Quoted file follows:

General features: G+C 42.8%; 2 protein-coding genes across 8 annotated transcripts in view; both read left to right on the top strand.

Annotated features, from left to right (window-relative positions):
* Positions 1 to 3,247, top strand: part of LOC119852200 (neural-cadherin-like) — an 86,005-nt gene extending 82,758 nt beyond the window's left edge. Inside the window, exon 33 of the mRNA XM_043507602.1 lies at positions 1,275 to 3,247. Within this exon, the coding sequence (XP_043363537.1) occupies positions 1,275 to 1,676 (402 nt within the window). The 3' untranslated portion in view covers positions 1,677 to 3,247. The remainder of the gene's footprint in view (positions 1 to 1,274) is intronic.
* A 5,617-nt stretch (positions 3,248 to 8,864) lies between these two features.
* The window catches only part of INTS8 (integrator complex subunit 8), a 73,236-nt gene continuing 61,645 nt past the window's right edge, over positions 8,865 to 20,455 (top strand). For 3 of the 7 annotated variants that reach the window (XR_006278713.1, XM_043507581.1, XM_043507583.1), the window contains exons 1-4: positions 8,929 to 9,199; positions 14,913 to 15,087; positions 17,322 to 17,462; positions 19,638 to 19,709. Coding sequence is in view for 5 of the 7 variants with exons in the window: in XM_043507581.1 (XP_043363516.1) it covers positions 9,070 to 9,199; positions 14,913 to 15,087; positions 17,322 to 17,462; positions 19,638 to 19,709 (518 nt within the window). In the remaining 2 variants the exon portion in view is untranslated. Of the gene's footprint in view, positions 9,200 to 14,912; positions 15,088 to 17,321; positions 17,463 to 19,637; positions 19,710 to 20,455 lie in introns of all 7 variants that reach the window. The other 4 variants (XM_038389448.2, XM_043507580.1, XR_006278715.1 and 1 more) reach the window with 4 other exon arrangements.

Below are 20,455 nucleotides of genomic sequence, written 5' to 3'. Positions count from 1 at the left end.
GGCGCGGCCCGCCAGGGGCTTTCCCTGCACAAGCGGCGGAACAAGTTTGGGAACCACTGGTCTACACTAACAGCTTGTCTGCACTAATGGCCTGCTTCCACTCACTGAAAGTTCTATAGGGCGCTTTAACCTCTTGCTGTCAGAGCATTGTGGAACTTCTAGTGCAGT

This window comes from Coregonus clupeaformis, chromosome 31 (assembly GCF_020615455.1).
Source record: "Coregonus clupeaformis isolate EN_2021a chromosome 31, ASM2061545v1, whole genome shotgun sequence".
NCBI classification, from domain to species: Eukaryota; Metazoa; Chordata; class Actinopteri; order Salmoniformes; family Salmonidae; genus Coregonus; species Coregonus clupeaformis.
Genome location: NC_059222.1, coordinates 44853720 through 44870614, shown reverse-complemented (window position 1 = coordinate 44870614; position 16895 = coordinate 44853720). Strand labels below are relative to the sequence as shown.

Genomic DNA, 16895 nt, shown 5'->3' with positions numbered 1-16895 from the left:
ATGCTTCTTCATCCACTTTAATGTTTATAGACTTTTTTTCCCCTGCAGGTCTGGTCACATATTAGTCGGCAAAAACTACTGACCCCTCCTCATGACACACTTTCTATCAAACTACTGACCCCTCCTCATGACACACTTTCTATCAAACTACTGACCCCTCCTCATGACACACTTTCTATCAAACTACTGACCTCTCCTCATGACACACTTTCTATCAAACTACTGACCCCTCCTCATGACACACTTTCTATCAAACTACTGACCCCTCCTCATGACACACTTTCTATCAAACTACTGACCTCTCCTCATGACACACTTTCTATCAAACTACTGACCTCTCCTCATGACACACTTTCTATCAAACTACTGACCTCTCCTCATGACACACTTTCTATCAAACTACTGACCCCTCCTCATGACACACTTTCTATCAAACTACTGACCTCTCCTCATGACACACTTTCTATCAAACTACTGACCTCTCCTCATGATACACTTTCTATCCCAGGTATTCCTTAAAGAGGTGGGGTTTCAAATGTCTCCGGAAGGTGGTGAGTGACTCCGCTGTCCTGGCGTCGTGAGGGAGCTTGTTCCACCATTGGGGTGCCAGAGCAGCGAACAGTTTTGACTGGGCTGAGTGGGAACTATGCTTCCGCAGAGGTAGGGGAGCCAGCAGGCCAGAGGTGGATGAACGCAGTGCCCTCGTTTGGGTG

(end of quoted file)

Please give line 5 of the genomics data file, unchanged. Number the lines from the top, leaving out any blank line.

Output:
* The window catches only part of INTS8 (integrator complex subunit 8), a 73,236-nt gene continuing 61,645 nt past the window's right edge, over positions 8,865 to 20,455 (top strand). For 3 of the 7 annotated variants that reach the window (XR_006278713.1, XM_043507581.1, XM_043507583.1), the window contains exons 1-4: positions 8,929 to 9,199; positions 14,913 to 15,087; positions 17,322 to 17,462; positions 19,638 to 19,709. Coding sequence is in view for 5 of the 7 variants with exons in the window: in XM_043507581.1 (XP_043363516.1) it covers positions 9,070 to 9,199; positions 14,913 to 15,087; positions 17,322 to 17,462; positions 19,638 to 19,709 (518 nt within the window). In the remaining 2 variants the exon portion in view is untranslated. Of the gene's footprint in view, positions 9,200 to 14,912; positions 15,088 to 17,321; positions 17,463 to 19,637; positions 19,710 to 20,455 lie in introns of all 7 variants that reach the window. The other 4 variants (XM_038389448.2, XM_043507580.1, XR_006278715.1 and 1 more) reach the window with 4 other exon arrangements.